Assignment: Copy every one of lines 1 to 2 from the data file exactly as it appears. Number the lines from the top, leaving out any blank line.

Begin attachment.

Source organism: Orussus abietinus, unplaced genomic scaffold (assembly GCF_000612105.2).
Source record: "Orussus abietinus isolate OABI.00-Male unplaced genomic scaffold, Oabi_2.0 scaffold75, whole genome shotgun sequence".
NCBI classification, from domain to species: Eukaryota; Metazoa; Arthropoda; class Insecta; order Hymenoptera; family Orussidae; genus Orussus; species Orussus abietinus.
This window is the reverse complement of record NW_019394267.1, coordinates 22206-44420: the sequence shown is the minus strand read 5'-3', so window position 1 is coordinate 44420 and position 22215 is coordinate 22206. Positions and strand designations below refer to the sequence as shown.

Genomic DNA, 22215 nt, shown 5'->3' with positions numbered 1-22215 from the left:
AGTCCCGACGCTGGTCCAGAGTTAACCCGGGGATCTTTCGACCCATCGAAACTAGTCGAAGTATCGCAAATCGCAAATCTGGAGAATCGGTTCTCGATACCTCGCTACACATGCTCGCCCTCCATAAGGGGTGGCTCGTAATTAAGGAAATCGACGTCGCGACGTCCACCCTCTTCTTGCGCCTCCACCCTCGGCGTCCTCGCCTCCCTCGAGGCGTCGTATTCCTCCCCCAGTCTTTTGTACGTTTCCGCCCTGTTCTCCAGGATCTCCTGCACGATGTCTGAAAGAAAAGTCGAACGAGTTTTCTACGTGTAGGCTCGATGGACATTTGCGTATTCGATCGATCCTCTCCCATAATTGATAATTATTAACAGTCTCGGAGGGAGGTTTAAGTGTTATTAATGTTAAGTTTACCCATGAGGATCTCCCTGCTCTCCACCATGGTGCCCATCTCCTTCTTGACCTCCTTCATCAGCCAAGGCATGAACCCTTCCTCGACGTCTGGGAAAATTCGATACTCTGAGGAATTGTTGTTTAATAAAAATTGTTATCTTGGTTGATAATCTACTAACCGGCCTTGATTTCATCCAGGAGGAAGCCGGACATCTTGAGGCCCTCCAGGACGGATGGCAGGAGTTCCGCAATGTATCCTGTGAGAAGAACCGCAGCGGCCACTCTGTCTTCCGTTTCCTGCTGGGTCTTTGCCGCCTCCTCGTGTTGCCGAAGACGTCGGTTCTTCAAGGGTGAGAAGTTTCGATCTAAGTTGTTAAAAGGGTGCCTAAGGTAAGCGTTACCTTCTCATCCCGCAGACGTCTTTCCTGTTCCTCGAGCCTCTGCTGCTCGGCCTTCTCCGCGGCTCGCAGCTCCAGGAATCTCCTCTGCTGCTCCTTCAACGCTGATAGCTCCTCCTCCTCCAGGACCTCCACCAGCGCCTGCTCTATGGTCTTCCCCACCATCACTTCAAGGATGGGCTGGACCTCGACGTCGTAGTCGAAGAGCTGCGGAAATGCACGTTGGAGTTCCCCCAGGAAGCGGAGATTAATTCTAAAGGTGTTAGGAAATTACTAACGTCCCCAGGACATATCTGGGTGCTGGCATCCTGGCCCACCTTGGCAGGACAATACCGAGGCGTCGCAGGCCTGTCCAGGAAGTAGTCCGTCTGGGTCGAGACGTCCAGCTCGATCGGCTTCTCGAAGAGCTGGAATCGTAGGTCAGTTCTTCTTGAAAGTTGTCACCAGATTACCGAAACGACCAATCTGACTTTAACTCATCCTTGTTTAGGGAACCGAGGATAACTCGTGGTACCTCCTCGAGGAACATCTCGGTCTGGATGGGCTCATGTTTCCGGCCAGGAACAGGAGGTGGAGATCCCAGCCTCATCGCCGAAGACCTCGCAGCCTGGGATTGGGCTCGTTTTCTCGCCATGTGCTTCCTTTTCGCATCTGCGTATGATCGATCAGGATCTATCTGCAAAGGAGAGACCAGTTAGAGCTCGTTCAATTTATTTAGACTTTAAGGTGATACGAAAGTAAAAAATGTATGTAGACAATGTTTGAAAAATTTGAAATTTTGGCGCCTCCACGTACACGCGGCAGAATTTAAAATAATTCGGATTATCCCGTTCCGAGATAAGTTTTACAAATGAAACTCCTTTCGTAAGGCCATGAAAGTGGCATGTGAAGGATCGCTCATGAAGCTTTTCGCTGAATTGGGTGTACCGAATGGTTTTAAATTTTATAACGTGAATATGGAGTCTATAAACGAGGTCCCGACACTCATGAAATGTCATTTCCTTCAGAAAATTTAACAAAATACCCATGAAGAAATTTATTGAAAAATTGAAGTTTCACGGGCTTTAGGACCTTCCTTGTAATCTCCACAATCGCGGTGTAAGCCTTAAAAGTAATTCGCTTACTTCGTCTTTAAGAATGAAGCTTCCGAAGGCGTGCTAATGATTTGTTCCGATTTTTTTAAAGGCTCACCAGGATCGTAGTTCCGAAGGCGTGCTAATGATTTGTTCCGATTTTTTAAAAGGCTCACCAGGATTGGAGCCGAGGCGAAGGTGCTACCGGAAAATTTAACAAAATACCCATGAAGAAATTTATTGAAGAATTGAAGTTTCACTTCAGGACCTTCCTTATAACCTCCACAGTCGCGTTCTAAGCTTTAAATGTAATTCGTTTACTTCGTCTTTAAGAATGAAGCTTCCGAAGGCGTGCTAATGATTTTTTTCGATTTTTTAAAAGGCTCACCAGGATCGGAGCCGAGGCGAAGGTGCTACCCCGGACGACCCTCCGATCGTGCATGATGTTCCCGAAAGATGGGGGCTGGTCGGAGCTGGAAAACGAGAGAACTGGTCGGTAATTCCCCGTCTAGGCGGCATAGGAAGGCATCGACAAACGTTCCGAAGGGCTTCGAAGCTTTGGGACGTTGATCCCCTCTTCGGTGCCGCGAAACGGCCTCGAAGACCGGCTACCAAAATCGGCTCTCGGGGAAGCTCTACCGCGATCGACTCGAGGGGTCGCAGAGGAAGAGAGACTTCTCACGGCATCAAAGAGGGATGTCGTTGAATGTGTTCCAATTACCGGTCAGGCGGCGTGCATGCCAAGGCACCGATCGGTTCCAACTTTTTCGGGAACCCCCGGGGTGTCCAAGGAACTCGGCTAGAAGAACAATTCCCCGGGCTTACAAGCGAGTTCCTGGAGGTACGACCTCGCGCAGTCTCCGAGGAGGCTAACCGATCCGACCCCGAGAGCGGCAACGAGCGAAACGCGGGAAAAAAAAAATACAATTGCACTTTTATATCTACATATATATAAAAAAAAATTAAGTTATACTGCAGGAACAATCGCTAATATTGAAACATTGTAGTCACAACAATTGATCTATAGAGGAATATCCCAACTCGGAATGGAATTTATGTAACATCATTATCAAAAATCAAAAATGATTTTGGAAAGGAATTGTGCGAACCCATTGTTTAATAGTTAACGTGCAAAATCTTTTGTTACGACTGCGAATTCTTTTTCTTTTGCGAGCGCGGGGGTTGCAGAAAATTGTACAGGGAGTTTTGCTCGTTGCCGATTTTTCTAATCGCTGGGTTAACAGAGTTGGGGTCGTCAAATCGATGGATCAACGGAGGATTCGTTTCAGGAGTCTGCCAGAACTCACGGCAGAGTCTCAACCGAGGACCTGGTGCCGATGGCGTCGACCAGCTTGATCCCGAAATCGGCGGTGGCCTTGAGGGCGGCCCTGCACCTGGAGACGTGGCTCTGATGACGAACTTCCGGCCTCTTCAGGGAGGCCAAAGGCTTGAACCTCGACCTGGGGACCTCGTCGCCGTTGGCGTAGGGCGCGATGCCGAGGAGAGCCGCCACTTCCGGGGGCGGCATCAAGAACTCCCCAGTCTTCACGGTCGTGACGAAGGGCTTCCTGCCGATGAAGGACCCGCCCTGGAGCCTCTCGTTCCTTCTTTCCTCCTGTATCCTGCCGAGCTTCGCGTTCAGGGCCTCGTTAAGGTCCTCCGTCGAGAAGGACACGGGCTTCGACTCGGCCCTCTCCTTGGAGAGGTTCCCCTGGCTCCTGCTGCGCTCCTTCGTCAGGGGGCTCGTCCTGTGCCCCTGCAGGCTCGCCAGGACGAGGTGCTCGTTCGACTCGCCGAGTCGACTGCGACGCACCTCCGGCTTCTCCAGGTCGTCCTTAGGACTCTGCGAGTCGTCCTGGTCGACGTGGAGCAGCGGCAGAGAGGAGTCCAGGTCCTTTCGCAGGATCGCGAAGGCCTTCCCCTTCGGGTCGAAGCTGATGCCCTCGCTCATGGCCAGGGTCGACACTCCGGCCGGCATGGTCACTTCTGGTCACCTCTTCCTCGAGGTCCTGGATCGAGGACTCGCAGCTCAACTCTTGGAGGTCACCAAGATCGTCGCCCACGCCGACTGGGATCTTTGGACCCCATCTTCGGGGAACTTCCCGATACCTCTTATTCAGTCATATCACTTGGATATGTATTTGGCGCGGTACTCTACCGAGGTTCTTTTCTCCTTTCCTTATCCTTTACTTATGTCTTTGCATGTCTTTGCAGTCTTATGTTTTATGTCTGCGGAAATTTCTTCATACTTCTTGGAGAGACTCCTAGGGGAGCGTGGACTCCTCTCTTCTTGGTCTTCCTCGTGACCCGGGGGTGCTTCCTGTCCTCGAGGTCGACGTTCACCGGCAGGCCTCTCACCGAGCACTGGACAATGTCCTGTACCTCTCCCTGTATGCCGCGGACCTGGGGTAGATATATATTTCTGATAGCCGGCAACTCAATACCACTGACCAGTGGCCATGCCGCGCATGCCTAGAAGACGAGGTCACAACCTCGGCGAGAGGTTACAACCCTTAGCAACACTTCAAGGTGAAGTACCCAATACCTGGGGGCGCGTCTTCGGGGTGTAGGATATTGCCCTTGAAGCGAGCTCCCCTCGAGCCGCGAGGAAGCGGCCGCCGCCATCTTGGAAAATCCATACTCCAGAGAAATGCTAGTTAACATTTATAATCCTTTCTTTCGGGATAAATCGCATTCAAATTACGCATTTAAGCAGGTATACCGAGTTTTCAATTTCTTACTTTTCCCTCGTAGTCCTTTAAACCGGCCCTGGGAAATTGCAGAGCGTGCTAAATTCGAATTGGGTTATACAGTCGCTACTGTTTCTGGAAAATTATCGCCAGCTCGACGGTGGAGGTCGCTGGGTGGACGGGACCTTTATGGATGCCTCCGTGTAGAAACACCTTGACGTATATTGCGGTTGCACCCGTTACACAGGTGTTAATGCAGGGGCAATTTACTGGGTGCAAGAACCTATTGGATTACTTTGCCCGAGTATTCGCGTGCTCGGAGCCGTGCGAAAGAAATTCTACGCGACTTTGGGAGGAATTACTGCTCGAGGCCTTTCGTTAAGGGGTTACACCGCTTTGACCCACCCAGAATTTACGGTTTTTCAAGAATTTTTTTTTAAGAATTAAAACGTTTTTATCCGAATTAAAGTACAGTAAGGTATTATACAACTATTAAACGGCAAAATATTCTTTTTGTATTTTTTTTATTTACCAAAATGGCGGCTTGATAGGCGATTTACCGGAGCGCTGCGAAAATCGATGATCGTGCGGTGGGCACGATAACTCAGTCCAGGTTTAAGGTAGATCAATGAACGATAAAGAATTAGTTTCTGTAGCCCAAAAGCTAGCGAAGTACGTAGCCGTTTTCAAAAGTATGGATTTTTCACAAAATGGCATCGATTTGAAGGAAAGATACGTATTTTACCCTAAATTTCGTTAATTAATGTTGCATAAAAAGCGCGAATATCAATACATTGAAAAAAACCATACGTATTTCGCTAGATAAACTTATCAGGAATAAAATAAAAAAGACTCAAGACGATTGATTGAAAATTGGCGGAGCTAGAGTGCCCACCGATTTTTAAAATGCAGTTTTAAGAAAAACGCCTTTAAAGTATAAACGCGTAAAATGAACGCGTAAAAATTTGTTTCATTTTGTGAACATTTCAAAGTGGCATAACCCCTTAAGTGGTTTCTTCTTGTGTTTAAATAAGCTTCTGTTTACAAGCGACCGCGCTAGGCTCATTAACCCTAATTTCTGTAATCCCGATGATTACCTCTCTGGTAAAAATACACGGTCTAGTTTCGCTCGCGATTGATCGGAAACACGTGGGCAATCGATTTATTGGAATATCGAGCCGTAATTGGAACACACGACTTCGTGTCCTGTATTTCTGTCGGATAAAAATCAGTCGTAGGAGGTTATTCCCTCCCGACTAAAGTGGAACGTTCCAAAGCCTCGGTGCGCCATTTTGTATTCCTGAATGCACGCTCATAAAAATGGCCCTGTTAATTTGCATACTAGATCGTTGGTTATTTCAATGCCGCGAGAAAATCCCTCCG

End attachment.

Source organism: Orussus abietinus, unplaced genomic scaffold (assembly GCF_000612105.2).
Source record: "Orussus abietinus isolate OABI.00-Male unplaced genomic scaffold, Oabi_2.0 scaffold75, whole genome shotgun sequence".